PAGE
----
Secretary of the Vatican’s Congregation for Catholic Education Archbishop J. Michael Miller speaks at Boston College’s Gasson Hall Sept. 11.? Pilot photo/Gregory L. Tracy
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BRIGHTON — One of the greatest contributions that institutions of Catholic education can offer society is their “uncompromising Catholicity,” the secretary of the Vatican’s Congregation for Catholic Education told an audience that included several Boston area Catholic college presidents and faculty.
Archbishop J. Michael Miller stressed the importance placed by the Holy See on America’s Catholic colleges and universities in an address on the subject of “Catholic Higher Education in the United States” delivered at Boston College Sept. 11.
“Not unaware of this country’s superpower status and despite the fact that only 6 percent of the world Catholics are American, the Holy See recognizes the unique role of the United States in the globalized world of higher education.”
“The health of the American institutions matters a great deal to the Vatican,” he said.
The address was sponsored by BC’s Church in the 21st Century Center. The center describes itself as “a resource for the renewal of the Catholic Church in the United States, engaging in critical issues facing the Catholic community and advancing contemporary reflection on the Catholic intellectual tradition.”
In his address, Archbishop Miller focused on the need for U.S. Catholic universities to embrace their Catholic identity and to foster an integral humanism. This would counterbalance a tendency among institutions of higher learning to fragment knowledge, leaving out any reference to the faith. He challenged the Catholic colleges and universities to be the leaven of the renewal of the academy in this country.
He stressed that history clearly shows the importance of religion and faith in the formation of culture, calling views that would ignore or deny that relationship between faith and culture, “a disturbance to the truth” and an “error of perspective.”
“It seems therefore that a fundamental role of Catholic Universities is to ensure that this role of faith is attended to in academy and in society at large,” he said.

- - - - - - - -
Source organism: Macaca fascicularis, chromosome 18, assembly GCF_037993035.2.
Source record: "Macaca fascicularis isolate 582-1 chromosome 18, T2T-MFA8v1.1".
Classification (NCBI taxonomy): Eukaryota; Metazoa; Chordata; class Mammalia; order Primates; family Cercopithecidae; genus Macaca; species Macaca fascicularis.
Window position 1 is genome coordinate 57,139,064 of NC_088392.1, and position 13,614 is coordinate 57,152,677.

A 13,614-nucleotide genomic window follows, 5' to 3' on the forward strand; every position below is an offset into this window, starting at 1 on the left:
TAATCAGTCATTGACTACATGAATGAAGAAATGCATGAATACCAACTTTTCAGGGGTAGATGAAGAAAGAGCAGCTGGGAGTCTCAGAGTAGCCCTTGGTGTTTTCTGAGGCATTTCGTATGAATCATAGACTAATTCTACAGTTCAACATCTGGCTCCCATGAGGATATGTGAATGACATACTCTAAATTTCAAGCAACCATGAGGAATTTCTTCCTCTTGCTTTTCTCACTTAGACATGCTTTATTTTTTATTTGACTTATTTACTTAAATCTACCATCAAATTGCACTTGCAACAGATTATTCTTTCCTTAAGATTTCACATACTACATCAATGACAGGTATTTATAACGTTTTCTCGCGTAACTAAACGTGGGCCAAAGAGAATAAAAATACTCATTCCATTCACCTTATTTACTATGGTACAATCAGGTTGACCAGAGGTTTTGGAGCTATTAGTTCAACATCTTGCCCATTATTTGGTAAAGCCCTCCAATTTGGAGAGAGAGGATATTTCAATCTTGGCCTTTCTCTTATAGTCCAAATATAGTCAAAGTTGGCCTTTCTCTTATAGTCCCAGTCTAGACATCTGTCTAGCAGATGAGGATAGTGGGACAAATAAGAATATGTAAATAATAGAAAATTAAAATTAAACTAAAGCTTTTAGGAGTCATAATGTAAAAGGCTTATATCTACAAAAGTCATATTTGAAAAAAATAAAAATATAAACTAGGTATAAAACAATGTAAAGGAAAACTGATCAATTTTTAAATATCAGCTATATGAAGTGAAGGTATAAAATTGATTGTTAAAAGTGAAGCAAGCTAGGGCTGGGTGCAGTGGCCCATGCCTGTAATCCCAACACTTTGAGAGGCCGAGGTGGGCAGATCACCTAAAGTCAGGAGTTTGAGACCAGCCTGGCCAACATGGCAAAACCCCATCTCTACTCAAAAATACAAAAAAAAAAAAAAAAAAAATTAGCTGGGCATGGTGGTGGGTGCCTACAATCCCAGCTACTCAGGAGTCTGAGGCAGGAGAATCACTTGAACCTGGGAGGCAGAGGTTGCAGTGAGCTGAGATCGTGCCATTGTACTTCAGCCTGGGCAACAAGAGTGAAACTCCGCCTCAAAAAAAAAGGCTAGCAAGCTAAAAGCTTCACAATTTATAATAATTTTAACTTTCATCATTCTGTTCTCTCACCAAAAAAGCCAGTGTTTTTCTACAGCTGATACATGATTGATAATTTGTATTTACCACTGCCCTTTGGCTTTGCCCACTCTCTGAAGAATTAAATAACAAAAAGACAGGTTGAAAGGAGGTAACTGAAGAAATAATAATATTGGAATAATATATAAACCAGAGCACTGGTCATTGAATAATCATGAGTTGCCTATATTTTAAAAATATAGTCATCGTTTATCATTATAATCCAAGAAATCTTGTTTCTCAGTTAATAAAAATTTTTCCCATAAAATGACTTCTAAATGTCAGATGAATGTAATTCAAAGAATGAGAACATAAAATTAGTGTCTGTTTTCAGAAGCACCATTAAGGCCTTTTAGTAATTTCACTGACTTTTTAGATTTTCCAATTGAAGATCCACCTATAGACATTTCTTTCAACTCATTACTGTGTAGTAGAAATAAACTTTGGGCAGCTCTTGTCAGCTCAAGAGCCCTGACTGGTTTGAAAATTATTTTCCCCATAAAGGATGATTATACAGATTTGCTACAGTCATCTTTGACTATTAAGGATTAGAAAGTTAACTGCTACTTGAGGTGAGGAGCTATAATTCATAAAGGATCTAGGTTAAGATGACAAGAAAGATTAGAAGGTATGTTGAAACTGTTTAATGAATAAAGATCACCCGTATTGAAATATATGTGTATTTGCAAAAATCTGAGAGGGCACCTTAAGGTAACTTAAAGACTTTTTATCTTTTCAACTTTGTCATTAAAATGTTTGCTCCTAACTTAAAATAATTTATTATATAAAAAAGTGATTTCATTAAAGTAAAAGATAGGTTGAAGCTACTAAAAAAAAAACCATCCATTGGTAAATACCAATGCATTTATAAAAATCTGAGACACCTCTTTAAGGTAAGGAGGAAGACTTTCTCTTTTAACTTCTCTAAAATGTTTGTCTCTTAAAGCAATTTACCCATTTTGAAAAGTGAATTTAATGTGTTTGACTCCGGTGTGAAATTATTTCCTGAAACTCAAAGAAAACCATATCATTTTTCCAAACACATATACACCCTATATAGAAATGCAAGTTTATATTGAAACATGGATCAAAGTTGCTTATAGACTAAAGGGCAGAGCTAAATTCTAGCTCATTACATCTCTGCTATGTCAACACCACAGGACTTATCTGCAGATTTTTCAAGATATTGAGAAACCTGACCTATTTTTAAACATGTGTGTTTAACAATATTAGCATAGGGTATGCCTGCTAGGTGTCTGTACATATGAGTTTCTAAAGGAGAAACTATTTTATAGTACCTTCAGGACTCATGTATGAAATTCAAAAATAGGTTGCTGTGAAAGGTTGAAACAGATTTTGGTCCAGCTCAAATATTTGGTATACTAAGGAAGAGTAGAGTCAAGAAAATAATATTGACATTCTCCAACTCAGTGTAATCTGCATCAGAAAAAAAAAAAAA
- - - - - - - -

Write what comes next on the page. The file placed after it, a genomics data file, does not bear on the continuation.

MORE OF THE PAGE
Doing so, Catholic universities do a service to the broader academic community, he said.
The archbishop devoted about half of his presentation to speak about the need for Catholic colleges to stress their Catholic identity, saying it must be an integral part of their mission.According to the archbishop, the Holy See began to realize the importance of emphasizing the Catholic identity after 1968, when Pope Paul VI’s encyclical, “Humane Vitae” met with widespread opposition among Catholic academia.
Quoting extensively from documents and speeches from Pope John Paul II as well as Pope Benedict XVI, the archbishop concluded that the greatest challenges facing [Catholic] higher education in the United States are “to assure the Catholicity of their identity and to strengthen it.”
He said Catholic universities should not compartmentalize their Catholicity in a concrete area, program or institute, but their Catholic identity should play an important role in all their decisions, including those related with strategic planning.
“The Catholic university witness expected is institutional,” he added.
Quoting from a recent speech by Pope Benedict, Archbishop Miller said that “a Catholic identity is in no way reductive but rather exalts the university.”
The archbishop also touched on the need to expand intellectual educational solidarity around the world, particularly by sharing resources with poor Catholic universities in the developing world.
He called for the development of programs sponsored by American Catholic colleges that would help African colleges to raise their educational level.
Referring to the parable of the Good Samaritan, he asked “Who is my neighbor?” in the context of the Catholic academy in the United States.
“The concept of neighbor is now universalized, yet remains concrete,” said Archbishop Miller.
American Catholic universities should be “academic Samaritans,” and find ways to mitigate “the chronic discrepancies and inequality of higher education that mar the life of the Church,” he said.
“Anyone who needs me and who I can help is my neighbor,” he added.
Archbishop Miller, speaking at a Jesuit institution, reminded his audience of the purpose of Catholic education as understood by the order’s founder St. Ignatius. Catholic education, according to the Jesuit constitutions, is “to provide for the edifice of learning, and of skill in employing it so as to help make God our Creator and Lord better known and served.”
After expressing his support and admiration for the endeavors to secure the Catholic identity of Boston College, Archbishop Miller quoted Pope Benedict, who recently told the Jesuit order to continue their work, “keeping the spirit of your founder unchanged.”
“It is only by the fidelity to the Ignatius vision that Boston College will be able to save its place among the best Catholic universities in America and in the world,” Archbishop Miller said.